Richard Galef’s Upstate Oasis
For More Than Three Decades, Richard Galef Has Been Transforming 57 Hardscrabble Acres in the Wilds of Craryville, New York, into a Xanadu of Staggering Natural Beauty
The Little Pond
Other homeowners might greet incoming guests with grand entry gates, linden allées, or crouching whippets, but Richard Galef decided on a pond instead. Prompted by nothing more than a mudhole hidden in a bramble tangled woods, the idea literally sprang up when he stumbled on a telling ring of stones that a local farmer identified as a cattle seep. All Galef had to hear was, “You could dig a pond here,” to be off and running with excavating equipment. The beautifully carved body of water reflects a layer of deciduous trees and conifers bedded in iris and moisture loving plants, embracing everyone who arrives with open arms.
“I was totally against unearthing the ledge next to the house,” says Galef’s wife, Susan Anthony, “until I saw that it was brilliant.” And who could blame her for doubting her husband as he first began to excavate the hillside by hand? He started with a chainsaw—sure that a view of the Berkshires was hidden somewhere behind the copse of scrub tree then attacked the concealing impediment with a spade, bringing in a backhoe “every three to four years” to lay it bare. Five years of manual labor later, the wonderfully whale shaped, hulking rock exposes a phenomenal view of Massachusetts. Over time, the stone has weathered, and Galef has planted water-lily ponds in the clefts where rain collects. “It’s now my favorite space in the garden,” he says.
Deep in the core of Galef’s sculpted forest lies a hidden moss garden. A study in textural interplay, it is a soft green clearing in the woods with primroses and ferns sprouting from a plush green carpet underfoot, a lovely liaison with the moss creeping over the adjacent Moby Dick ledge.
The Meditation Circle
Fifteen years after its creation, Richard Galef cannot talk about his meditation circle without fighting back tears. Tucked into the woods as a memorial to a son who died in 2000, it is a monument to the loss of a beloved life. Eloquent in its stark simplicity, the circle is surrounded by upright stones and bedded in gravel with greenery all around. A sitting stone comforts anyone who tarries, and attention is directed toward an upright stone that’s “meant to symbolize a figurative tombstone and focus your concentration on the reason why the circle was created.” This is all Galef can manage to say without dissolving.
The Stone Circle
In a setting of fluid lines and natural spaces, Galef took a leap with the perfectly round stone circle. “I’m aware that it’s a jump,” he admits, “but it makes you pay attention.” Corralled in metal edging and bedded with white gravel, the stones were hand-picked from far ends of the property for their reverential dialogue with a Himalayan birch, Betula utilis var. jacquemontii.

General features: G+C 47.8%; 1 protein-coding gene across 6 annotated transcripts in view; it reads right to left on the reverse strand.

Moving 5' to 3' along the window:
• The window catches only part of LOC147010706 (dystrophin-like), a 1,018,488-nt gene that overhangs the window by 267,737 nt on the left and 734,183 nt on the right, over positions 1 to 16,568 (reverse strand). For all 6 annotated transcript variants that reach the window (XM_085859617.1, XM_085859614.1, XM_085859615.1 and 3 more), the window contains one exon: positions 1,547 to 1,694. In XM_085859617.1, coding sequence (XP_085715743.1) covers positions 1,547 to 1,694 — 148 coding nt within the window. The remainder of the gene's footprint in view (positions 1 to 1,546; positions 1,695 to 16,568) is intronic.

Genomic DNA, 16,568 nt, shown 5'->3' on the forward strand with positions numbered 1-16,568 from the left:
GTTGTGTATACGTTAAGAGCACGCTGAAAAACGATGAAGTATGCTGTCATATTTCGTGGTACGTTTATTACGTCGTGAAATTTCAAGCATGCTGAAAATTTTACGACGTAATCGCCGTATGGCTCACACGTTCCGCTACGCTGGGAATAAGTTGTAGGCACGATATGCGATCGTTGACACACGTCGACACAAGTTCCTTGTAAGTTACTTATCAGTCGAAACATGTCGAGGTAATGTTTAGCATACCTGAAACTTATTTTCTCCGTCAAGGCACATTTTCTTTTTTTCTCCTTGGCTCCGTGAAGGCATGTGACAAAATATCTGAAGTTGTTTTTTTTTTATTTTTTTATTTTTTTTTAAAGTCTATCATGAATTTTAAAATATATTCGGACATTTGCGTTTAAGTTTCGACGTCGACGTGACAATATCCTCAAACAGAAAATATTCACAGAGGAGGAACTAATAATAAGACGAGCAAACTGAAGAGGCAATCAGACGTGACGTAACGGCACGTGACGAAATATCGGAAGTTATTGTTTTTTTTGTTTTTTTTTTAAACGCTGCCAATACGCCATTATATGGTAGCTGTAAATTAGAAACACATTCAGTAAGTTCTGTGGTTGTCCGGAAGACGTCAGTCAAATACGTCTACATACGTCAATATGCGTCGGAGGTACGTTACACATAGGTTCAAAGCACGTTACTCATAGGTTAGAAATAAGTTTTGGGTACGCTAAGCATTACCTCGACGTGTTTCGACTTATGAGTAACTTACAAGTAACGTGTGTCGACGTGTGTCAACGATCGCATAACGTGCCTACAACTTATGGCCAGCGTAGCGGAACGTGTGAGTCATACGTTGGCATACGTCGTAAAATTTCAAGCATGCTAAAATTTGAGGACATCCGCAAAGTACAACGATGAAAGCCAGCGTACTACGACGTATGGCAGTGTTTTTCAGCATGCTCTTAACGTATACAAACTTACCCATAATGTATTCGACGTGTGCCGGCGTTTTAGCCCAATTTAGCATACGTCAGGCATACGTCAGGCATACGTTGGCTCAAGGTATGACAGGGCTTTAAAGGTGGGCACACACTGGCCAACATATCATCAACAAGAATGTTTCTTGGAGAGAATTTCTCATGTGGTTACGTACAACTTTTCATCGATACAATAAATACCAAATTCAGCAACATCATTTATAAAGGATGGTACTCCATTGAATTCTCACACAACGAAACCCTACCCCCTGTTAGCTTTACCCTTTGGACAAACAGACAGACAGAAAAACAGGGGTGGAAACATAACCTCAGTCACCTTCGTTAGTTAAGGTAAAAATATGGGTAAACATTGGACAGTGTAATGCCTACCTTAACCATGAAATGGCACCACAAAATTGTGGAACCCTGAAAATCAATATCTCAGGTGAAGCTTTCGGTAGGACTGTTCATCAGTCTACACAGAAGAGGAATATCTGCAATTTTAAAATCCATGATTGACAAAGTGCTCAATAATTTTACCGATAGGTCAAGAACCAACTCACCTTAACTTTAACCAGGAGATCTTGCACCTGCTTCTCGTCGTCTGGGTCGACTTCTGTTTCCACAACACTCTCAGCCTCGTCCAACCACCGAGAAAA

The compliment Richard Galef cherishes most came from a visitor who emerged from the woodland into this angular allée and audibly drew in her breath with awe. (“It’s always a wonderful shock,” he says.) The allée was originally the stone yard, where rocks were stored for selection while Galef was creating the initial walls and paths around the house. The open space that remained once the rocks were all assigned was given razor-sharp edging as a counterpoint against the seeming wildness of the woods. Now groomed double-file viburnum and spruce bask in the sunbeams.
The Main Perennial Bed
Although Galef is content with a steady diet of green, he is perfectly willing to let his wife indulge her passion for color in perennial beds. In wide borders, she creates voluptuous layers, exploring a petal’s hues against the shade in a leaf’s underside or echoing the golden tone of a flower’s throat against another plant’s chartreuse foliage.
There’s no way Galef would be content with a swamp in his domain. “The lake wasn’t always a swamp, because it was filled with hundreds of dead trees,” he says, adding that someone had once dug a modest but telling swimming hole at one end. So he went to work dredging a five-acre lake, which “turned out to be very simple when we hit an underground spring. It filled up in a month.” Besides a few boulders inserted poetically into the water, he left it open, manicuring the grass banks that slip seamlessly into the depths. Surely, this is what nature would do—with a little help from its friends.
A version of this article appeared in the March 2015 issue of New York Cottages & Gardens with the headline: Upstate Oasis.